Wednesday, 23 November 2016

Effects of green tea catechin extract on serum lipids in postmenopausal women: a randomized, placebo-controlled clinical trial.

2016 Nov 2. pii: ajcn137075. [Epub ahead of print]

Author information

  • 1Department of Food Science and Nutrition, University of Minnesota, St. Paul, MN.
  • 2Division of Cancer Control and Population Sciences, University of Pittsburgh Cancer Institute, Pittsburgh, PA.
  • 3Department of Epidemiology, Graduate School of Public Health, University of Pittsburgh, Pittsburgh, PA; and.
  • 4Department of Preventive Medicine, University of Southern California Keck School of Medicine, Los Angeles, CA.
  • 5Department of Food Science and Nutrition, University of Minnesota, St. Paul, MN;



Green tea has been suggested to improve cardiovascular disease risk factors, including circulating lipid variables. However, current evidence is predominantly based on small, short-term randomized controlled trials conducted in diverse populations.


The aim of this study was to examine the efficacy and impact of green tea extract (GTE) supplementation high in epigallocatechin gallate (EGCG) on blood lipids in healthy postmenopausal women.


This was an ancillary study of a double-blind, randomized, placebo-controlled, parallel-arm trial investigating the effects of a GTE supplement containing 1315 mg catechins (843 mg EGCG) on biomarkers of breast cancer risk. Participants were randomly assigned to receive GTE (n = 538) or placebo (n = 537) and were stratified by catechol-O-methyltransferase (COMT) genotype activity (high COMT compared with low or intermediate COMT genotype activity). They consumed either 4 GTE or identical placebo capsules daily for 12 mo. A total of 936 women completed this substudy. Circulating lipid panels including total cholesterol (TC), HDL cholesterol, and triglycerides were measured at baseline and at months 6 and 12.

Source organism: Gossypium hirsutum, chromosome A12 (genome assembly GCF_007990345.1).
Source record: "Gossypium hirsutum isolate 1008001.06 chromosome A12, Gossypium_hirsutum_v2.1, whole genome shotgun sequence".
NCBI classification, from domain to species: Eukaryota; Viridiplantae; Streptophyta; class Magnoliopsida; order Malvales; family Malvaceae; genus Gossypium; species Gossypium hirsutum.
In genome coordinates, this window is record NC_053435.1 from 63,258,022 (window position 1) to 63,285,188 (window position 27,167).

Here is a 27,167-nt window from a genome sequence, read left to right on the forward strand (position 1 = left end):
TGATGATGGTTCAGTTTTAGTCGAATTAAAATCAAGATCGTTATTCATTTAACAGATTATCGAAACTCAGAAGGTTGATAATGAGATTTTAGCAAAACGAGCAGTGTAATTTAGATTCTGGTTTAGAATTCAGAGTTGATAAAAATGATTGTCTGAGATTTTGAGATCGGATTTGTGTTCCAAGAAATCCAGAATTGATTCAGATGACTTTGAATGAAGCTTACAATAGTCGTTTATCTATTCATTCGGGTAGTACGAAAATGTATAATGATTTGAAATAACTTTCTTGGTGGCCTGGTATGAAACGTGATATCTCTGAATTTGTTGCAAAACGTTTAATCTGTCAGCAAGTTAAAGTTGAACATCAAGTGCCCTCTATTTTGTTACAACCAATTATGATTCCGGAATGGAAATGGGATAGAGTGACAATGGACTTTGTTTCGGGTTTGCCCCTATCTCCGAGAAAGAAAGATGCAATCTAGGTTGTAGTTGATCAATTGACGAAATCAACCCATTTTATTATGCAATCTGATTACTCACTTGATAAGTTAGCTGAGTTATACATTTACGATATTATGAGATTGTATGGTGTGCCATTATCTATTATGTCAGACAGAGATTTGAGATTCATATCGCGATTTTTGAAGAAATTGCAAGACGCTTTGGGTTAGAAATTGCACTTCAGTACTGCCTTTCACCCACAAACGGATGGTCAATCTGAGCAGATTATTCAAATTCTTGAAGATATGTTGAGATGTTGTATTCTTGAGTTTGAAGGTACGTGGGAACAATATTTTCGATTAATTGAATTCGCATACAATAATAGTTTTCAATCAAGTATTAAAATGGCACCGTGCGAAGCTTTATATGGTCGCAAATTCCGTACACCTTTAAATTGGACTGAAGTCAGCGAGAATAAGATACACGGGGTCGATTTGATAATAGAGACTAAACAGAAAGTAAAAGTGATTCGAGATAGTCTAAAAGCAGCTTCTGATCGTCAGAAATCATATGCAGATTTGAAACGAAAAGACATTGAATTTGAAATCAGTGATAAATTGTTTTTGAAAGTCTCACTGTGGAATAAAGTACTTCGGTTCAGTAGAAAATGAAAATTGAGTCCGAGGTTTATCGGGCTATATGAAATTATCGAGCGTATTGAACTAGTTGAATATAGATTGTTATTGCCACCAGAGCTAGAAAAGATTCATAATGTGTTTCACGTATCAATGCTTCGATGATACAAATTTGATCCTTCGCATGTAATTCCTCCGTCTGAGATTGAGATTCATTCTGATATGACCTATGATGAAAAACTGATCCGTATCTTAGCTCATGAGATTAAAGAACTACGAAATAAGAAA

Compared with placebo, 1-y supplementation with GTE capsules resulted in a significant reduction in circulating TC (-2.1% compared with 0.7%; P = 0.0004), LDL cholesterol (-4.1% compared with 0.9%; P < 0.0001) and non-HDL cholesterol (-3.1% compared with 0.4%; P = 0.0032). There was no change in HDL-cholesterol concentration, but triglyceride concentrations increased by 3.6% in the GTE group, whereas they decreased by 2.5% in the placebo group (P = 0.046). A significant reduction in TC was observed only among women with high (i.e., ≥200 mg/dL) baseline TC concentrations (P-interaction = 0.01) who consumed GTE capsules. The effect of GTE on the increase in triglycerides was mainly observed among obese women and statin users (P-interaction = 0.06).


Supplementation with GTE significantly reduced circulating TC and LDL-cholesterol concentrations, especially in those with elevated baseline TC concentrations. This trial was registered at as NCT00917735.


EGCG; blood lipids; cardiovascular; green tea; postmenopausal; randomized controlled trial